Further Reading

Landcrafting - like most Pagan paths - cannot be explained, only felt. It's more behavior than belief, more practice than dogma, more of a mood than anything else. It's experiential. I think there's a lot more to learn about, say, the nature of the Landweird by watching The Wicker Man or Penda's Fen than by anything I could tell you about it.

Here's a growing collection of books, films etc - essentially just "stuff I like" - which communicate something of that mood or the ideas that have influenced me. It's essentially various waves of English pagan revivalism pop culture - especially from the 70s. Bit of a Nigel Kneale love-in. There's also some recommended Pagan books by authors doing similar things. But I generally think that's less effective compared to art by non-Pagans who nevertheless seemed to be influenced by our current and culture. Connecting to works of art is a great way to build up your emotional, sonic and visual imagination for entering altered and ritual states - so great it generally feels like cheating. Longterm, I hope to compile them into a sort of weekly Hymnal, that one could read a little from each week.

An important practice for you is to start developing a Commonplace Book. You should create your own Reading List of significant texts, and a book of quotes, verses, images, snippets which strike you as significant, which can be meditated on or form the basis of ritual. Your Reading List & Commonplace Book will become very different from mine over time, & this is good; as is sharing parts of it with other followers to collectively deepen our understanding of the Landweird. If you are part of a Moot, then a joint library, film nights, or book club is an easy and impactful way to practice together.

Meeting England's Dreaming

I dont have words for this.

I don't know whether these things form a coherent movement of linked figures or ideas, only that this was an era in the new age revival that spoke vividly and often of an imagined England, wight-haunted, wyrd-wreathed.

I'm writing about the 1970s folk revival; pastoral prog rock; 1970s folk horror, and pastoral weird; the years that Lord of the Rings was rediscovered by campus culture; the years that the witchcraft revival began to hit the mainstream. (Modern King Arthurs and Robin Hoods are gritty and grungy. This era gave us John Boorman's Excalibur film - witchy and sinister, set in thick mossy forests - and the tv show Robin of Sherwood, shamelessly set to new age folksters Clannad, depicting Robin as avatar and servant of the great god Herne.)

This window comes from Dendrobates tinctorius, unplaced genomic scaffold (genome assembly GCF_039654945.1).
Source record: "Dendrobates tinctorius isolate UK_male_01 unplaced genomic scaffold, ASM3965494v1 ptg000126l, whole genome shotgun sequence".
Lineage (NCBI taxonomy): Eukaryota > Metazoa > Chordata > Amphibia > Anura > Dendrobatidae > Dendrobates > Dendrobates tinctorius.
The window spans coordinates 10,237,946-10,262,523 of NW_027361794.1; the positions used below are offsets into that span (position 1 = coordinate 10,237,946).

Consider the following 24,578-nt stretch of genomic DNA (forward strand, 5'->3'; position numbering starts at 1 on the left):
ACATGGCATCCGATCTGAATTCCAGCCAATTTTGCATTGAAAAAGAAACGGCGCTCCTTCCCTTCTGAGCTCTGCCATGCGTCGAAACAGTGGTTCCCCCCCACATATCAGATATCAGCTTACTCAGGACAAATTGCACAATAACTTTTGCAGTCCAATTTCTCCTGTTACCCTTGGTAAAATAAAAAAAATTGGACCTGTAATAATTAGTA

There's a linked mood in a lot of media to come out of the 1970s, which I'm not sure has been precicely named. Ironically, I know the lovely phrase "England's dreaming" from anarchy in the UK by the Sex Pistols, which is pretty much the OTHER thing that was happening in the 70s.

England's Dreaming is relevant to Landcrafting, because all these works try and fail to represent an essential truth that there is something mystical, and something strange, about our landscape.









As part of the 70s Pagan revival current that saw all that weird/horrifying children's television, we had Pastoral Prog. This is my term for a subgenre in 60s/70s prog rock. It was influenced by folk and psychedelia, using organic sounds - twinkling guitars, flutes, mellotron/hammond organ - as opposed to the heavier or more electric/artificial sounds in other/later prog. It drew imagery from fantasy and myth - not just "wizards and dragons", but a specifically English green and pleasant land. Other songs focused on odd goings on in the countryside. This list is of albums rather than artists, because most of these bands moved to heavier sounds over time.

Other music



Things I've found, but not seen myself yet. My to-do list.


Resources that don't quite make the cut - but which are in the zone